What is a Website Cache?
To understand the concept of a website cache, it helps to start with a brief definition of the word’s general meaning. The dictionary definition of cache refers to a collection of items stored in a hidden place. For instance, history books might discuss pirates who stored a cache of treasure on an isolated island. As another example, squirrels cache nuts underground to keep their food stores safe from other animals.
Application developers don’t use caches to hide things, though users won’t see them. Instead, they employ this technique to improve performance. With computer technology, a cache stores data for later use. As a common example, website applications will cache a processed page in RAM and retrieve that result to display when a user loads that page. Saving and retrieving the page can save time when compared to repeatedly fetching and reprocessing all of the information that the page requires.
How Does a Cache Effect Website Performance?
When a website performs very well in speed tests, it could owe quite a bit of that rapid load time to its use of a cache. As an example, an online shopper might browse several pages of products. When that shopper returns to a previously visited page, the eCommerce application will retrieve it from a cache instead of creating and loading a fresh copy.
With the page already stored, the app doesn’t have to repeat resource-intensive queries, formatting, and other tasks. The page should load much faster and spare resources. Thus, caching can improve the user experience and reduce resource burdens.
Even with a cache, an efficient application and high-quality RAM will outperform inefficient apps or low-quality RAM. Thus, other factors can also impact performance. For some examples:
- Application design, images, and hosting: Website developers and designers maintain control over the efficient design of their software, optimization of images and queries, website host quality, and many other factors. Today’s applications tend to require more resources than older versions. At the same time, competitive hosting companies promise speedy processing.
- RAM size and quality matter too: Over time, computers and other devices keep emerging with larger memories. Several years ago, 64K of RAM sounded like a lot for a desktop computer. These days, even most new smartphones offer 4GB of RAM or more.
Why Does Website Performance Matter?
Search engine optimizers and developers have long speculated that page speed impacted Google’s rankings for both ads and organic searches. This confirmation from the Google developer’s website should have turned that speculation into a fact.
Why does Google care about how long website pages take to load? They care because users care. On the same page of the developer’s site, the Google spokespeople cited a study that found more than half of internet users will abandon a mobile page if it takes more than three seconds to load. Some percentage of potential customers and clients will display even more impatience.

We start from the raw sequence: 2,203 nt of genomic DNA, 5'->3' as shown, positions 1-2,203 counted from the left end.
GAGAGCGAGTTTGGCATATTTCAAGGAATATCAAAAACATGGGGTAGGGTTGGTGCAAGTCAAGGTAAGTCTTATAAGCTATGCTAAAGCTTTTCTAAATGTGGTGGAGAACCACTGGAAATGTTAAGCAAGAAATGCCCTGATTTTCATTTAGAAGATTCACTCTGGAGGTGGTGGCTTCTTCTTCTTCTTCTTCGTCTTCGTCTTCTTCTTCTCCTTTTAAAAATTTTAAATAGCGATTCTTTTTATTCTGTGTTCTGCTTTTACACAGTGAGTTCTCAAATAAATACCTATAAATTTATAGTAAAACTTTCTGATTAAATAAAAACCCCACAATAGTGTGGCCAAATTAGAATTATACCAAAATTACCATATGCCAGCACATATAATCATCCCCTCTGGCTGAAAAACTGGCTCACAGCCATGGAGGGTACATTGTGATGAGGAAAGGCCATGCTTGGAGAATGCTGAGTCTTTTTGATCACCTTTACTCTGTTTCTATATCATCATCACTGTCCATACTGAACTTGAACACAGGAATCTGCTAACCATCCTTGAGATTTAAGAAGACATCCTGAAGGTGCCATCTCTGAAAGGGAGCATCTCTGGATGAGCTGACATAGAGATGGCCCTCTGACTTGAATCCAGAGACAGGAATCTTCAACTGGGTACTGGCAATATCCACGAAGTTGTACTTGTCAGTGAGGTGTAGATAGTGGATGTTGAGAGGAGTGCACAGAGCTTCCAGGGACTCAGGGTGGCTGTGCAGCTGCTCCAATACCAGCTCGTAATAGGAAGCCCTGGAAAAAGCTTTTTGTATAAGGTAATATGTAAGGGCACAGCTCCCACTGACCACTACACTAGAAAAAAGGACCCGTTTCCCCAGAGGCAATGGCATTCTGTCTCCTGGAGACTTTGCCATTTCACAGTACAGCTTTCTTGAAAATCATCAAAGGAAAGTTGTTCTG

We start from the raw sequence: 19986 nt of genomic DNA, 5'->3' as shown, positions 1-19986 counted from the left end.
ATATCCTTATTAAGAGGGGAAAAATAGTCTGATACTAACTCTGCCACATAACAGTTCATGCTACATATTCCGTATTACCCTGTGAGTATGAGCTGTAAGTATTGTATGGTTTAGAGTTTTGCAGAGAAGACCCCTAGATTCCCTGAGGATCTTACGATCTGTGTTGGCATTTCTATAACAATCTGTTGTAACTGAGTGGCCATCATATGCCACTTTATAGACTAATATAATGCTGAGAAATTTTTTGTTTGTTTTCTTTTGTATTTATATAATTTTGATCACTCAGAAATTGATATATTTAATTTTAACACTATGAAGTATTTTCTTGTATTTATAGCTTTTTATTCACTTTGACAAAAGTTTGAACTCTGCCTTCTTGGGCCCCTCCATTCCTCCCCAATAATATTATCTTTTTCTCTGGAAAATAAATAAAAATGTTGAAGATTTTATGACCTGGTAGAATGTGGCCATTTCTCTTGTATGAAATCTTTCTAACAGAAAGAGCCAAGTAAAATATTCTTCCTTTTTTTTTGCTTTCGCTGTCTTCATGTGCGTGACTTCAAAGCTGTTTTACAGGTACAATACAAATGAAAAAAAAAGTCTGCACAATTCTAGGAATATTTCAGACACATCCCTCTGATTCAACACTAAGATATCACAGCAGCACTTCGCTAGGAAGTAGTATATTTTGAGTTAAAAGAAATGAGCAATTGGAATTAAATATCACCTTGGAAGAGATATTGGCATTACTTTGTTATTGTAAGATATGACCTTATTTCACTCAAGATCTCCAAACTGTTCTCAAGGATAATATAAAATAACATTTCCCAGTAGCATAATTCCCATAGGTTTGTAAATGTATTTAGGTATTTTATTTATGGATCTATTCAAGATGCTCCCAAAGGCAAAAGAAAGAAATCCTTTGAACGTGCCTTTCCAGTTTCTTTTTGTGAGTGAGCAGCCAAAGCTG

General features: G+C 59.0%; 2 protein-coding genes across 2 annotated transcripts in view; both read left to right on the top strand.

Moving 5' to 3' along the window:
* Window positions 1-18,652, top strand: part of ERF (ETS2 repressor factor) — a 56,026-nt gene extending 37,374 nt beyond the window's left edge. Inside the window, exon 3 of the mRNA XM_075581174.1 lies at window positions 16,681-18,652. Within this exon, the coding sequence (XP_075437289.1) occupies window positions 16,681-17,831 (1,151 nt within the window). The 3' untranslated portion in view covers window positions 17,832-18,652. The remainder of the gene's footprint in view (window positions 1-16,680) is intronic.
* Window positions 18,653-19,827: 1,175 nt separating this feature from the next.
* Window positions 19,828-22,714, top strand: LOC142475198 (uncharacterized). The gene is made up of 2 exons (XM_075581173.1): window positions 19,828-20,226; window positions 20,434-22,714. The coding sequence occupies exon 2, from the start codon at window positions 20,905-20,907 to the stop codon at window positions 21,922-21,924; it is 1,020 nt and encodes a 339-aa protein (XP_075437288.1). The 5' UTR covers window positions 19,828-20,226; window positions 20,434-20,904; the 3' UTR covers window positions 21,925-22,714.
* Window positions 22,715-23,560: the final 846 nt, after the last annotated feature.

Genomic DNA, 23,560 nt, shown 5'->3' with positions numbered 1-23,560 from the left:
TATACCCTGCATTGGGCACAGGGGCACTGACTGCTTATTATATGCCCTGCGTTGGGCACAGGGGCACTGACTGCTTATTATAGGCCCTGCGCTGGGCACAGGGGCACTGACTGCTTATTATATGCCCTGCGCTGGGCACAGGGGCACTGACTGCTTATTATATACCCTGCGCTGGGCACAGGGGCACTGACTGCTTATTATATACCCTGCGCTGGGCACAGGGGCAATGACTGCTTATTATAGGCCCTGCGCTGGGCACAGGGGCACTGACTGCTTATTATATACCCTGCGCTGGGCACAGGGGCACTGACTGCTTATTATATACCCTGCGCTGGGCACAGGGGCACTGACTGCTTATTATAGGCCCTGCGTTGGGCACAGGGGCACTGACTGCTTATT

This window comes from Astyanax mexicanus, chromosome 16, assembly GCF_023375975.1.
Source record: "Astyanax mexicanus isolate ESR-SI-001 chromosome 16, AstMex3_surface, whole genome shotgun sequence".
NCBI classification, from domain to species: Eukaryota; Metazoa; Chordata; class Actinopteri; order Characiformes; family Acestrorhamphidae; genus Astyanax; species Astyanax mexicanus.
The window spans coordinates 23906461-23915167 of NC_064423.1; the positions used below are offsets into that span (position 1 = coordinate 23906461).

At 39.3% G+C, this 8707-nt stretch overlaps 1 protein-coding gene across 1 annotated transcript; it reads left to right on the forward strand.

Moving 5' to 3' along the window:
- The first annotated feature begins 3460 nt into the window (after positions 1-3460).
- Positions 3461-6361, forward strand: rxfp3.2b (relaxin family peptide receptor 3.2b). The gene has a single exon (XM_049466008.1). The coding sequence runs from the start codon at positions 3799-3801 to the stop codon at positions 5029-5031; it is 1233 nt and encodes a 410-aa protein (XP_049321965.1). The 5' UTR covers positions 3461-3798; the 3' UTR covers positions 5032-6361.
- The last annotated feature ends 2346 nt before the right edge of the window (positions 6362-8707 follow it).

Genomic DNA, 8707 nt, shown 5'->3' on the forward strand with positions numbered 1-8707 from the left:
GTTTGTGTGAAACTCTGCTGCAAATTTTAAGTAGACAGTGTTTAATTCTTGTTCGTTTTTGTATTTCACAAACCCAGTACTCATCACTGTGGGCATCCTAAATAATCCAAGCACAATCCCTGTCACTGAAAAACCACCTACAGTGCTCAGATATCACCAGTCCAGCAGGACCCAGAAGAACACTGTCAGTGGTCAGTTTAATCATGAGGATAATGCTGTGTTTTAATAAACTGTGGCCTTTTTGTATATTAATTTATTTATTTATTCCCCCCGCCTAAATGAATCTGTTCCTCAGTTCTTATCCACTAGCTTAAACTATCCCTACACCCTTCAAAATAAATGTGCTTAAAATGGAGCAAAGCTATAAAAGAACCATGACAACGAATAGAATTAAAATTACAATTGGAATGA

Search engines want to deliver high-quality results to their own users. In turn, those internet searchers will get frustrated with pages that load too slowly. Even though some search engines might not use load speed as a ranking factor, potential customers will prefer faster pages over slower ones.
Potential Downsides to Website Caching
Displaying the previous version of the website right after an update might generate the most frustration with website caching. Refreshing the page or manually clearing the browser cache should solve this problem. While site developers and designers should know they need to clear their browser cash, users might not. Good caching utilities should clean the cache after publishing new pages.
Websites that don’t consume many resources or don’t get a lot of visitors may not benefit from caching. In these cases, caching could even waste system resources and not do much to improve load speed.
How WordPress Handles Website Caching
Despite the popularity and effectiveness of WordPress, an out-of-the-box installation may not offer the best performance. It only uses caching in limited instances. For instance, WordPress does cache the results from a request for the values of custom fields with a function called get_post_meta(). That’s because the table it uses can grow large and result in slower queries. However, a basic WordPress installation won’t offer universal page caching.
On the other hand, WordPress users can choose simple solutions that will add more caching functionality to improve site speed. These include:
- Find a host that offers caching as a service: Some WordPress hosts offer automatic caching as part of the service. The site developers do not need to add any additional code or plugins to employ cashing as a way to optimize website speed.
- Use a WordPress caching plugin: Automattic, the company behind WordPress, offers an excellent caching plugin. That’s probably why so many people consider W3 Super Cache the official caching plugin. W3 Super Cache offers important features, can satisfy most requirements, and best of all, enjoys support from WordPress and a large user base.
Work With a Trusted Partner to Improve WordPress Performance
Here at Temper And Forge, we will employ our WordPress expertise to solve all sorts of website performance problems, from poor sales conversions to load speed. Contact us today to talk about your business, and we’ll explain our solutions.